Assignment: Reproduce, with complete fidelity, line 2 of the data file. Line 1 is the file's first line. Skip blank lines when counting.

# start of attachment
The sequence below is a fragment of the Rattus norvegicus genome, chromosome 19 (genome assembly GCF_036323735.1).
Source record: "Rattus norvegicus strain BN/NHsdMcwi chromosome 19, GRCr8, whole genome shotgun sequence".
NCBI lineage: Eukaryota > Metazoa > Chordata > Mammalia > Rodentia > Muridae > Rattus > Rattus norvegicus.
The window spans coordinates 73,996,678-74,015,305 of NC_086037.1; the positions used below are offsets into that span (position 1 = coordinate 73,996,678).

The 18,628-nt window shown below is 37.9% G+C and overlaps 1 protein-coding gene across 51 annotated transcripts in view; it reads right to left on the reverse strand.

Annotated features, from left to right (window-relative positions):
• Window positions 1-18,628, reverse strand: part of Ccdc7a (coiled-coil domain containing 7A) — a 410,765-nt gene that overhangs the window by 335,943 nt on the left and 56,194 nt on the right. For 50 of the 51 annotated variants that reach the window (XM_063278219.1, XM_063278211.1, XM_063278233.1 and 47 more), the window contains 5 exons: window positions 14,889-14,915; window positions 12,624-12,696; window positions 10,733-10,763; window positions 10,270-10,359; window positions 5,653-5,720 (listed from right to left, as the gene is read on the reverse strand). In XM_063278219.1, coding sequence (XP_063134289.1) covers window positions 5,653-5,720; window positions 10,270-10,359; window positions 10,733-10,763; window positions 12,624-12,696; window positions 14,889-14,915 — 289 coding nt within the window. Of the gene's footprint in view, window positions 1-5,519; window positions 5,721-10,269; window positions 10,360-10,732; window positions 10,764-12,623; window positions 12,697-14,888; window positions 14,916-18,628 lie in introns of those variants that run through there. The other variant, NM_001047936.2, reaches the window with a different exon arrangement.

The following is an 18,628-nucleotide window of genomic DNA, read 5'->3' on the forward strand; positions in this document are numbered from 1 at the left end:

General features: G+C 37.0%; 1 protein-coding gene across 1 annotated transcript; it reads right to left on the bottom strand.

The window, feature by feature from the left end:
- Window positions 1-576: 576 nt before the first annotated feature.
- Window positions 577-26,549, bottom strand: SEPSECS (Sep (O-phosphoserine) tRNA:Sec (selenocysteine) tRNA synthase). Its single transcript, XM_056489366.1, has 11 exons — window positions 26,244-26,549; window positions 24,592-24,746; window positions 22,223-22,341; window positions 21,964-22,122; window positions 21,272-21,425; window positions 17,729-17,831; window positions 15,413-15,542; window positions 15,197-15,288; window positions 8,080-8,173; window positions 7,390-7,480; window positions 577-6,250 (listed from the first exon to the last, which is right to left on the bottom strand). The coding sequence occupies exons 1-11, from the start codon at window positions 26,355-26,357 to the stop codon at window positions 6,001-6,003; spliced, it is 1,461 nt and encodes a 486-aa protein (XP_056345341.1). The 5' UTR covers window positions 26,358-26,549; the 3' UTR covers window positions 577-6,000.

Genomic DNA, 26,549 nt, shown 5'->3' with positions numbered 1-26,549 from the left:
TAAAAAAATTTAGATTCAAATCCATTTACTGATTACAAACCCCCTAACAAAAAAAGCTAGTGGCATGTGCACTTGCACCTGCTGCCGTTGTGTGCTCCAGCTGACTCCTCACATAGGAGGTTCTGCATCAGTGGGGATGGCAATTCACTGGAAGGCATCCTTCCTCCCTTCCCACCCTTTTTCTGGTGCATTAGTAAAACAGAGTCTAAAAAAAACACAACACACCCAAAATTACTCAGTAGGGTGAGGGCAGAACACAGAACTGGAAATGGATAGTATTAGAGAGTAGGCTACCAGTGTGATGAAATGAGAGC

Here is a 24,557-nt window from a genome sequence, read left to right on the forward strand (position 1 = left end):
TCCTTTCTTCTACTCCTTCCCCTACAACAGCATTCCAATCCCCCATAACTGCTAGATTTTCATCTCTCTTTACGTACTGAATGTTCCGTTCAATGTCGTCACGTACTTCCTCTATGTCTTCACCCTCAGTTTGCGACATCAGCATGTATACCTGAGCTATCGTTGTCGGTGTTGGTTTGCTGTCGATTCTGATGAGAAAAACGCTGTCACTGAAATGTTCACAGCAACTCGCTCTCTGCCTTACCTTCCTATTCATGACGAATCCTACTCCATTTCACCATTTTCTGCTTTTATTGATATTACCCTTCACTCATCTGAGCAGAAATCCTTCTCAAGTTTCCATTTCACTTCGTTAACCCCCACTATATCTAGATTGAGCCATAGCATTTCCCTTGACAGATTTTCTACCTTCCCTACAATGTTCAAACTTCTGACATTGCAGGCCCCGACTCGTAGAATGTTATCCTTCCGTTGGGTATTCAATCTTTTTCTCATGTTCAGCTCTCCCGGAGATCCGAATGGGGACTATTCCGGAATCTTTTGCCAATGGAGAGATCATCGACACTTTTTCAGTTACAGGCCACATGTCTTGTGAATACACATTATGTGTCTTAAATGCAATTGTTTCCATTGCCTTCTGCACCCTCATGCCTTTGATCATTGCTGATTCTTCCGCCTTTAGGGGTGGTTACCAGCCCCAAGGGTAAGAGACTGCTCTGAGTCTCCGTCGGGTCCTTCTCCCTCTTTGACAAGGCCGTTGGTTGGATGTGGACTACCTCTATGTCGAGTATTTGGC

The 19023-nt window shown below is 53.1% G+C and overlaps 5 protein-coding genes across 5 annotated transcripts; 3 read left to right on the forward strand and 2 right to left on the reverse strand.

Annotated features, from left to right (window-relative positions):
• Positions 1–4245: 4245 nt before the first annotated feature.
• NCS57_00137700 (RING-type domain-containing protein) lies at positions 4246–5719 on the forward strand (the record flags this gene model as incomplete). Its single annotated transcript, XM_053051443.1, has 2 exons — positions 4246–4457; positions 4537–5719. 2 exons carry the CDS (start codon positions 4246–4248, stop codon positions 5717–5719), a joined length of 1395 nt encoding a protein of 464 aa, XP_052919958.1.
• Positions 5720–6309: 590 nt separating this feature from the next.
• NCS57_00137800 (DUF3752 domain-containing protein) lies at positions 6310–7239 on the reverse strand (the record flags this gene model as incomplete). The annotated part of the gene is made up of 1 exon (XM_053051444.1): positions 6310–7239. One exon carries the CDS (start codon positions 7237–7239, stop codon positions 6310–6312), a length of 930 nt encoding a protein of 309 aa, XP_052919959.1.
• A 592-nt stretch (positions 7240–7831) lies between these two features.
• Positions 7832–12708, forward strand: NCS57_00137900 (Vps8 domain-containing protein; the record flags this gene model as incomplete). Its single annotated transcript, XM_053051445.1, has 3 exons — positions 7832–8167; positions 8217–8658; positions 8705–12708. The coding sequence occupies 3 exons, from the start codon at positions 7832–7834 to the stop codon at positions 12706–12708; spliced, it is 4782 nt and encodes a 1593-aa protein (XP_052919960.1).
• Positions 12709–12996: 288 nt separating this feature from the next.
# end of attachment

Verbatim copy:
Source record: "Rattus norvegicus strain BN/NHsdMcwi chromosome 19, GRCr8, whole genome shotgun sequence".